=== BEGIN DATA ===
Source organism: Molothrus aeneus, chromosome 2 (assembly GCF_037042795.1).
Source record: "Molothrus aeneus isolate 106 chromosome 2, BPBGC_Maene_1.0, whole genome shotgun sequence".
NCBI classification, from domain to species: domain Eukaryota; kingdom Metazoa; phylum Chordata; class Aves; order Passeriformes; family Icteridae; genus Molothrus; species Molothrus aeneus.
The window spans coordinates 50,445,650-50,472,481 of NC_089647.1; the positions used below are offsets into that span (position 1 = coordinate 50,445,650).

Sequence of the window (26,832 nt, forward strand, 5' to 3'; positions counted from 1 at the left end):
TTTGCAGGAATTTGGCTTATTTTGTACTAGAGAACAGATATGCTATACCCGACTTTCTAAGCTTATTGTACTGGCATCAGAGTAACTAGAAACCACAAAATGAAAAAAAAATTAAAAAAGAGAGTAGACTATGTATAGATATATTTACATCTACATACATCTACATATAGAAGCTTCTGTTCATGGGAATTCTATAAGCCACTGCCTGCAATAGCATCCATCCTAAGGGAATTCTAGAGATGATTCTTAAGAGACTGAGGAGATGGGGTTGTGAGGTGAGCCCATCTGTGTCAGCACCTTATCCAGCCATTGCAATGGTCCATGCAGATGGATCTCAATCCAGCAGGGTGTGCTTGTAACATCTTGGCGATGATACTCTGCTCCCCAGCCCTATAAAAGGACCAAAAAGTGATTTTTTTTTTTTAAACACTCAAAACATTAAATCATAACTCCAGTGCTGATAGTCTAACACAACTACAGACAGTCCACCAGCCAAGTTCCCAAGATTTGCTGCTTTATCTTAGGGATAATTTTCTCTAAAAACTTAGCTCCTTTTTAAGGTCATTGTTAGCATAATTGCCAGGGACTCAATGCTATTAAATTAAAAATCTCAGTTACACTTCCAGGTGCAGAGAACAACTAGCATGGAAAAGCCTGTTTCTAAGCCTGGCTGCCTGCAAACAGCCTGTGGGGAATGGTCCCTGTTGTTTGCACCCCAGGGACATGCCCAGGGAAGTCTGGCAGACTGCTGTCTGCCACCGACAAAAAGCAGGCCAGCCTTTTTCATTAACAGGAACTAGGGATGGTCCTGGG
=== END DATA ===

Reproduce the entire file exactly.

Source organism: Molothrus aeneus, chromosome 2 (assembly GCF_037042795.1).
Source record: "Molothrus aeneus isolate 106 chromosome 2, BPBGC_Maene_1.0, whole genome shotgun sequence".
NCBI classification, from domain to species: domain Eukaryota; kingdom Metazoa; phylum Chordata; class Aves; order Passeriformes; family Icteridae; genus Molothrus; species Molothrus aeneus.
The window spans coordinates 50,445,650-50,472,481 of NC_089647.1; the positions used below are offsets into that span (position 1 = coordinate 50,445,650).

Sequence of the window (26,832 nt, forward strand, 5' to 3'; positions counted from 1 at the left end):
TTTGCAGGAATTTGGCTTATTTTGTACTAGAGAACAGATATGCTATACCCGACTTTCTAAGCTTATTGTACTGGCATCAGAGTAACTAGAAACCACAAAATGAAAAAAAAATTAAAAAAGAGAGTAGACTATGTATAGATATATTTACATCTACATACATCTACATATAGAAGCTTCTGTTCATGGGAATTCTATAAGCCACTGCCTGCAATAGCATCCATCCTAAGGGAATTCTAGAGATGATTCTTAAGAGACTGAGGAGATGGGGTTGTGAGGTGAGCCCATCTGTGTCAGCACCTTATCCAGCCATTGCAATGGTCCATGCAGATGGATCTCAATCCAGCAGGGTGTGCTTGTAACATCTTGGCGATGATACTCTGCTCCCCAGCCCTATAAAAGGACCAAAAAGTGATTTTTTTTTTTTAAACACTCAAAACATTAAATCATAACTCCAGTGCTGATAGTCTAACACAACTACAGACAGTCCACCAGCCAAGTTCCCAAGATTTGCTGCTTTATCTTAGGGATAATTTTCTCTAAAAACTTAGCTCCTTTTTAAGGTCATTGTTAGCATAATTGCCAGGGACTCAATGCTATTAAATTAAAAATCTCAGTTACACTTCCAGGTGCAGAGAACAACTAGCATGGAAAAGCCTGTTTCTAAGCCTGGCTGCCTGCAAACAGCCTGTGGGGAATGGTCCCTGTTGTTTGCACCCCAGGGACATGCCCAGGGAAGTCTGGCAGACTGCTGTCTGCCACCGACAAAAAGCAGGCCAGCCTTTTTCATTAACAGGAACTAGGGATGGTCCTGGG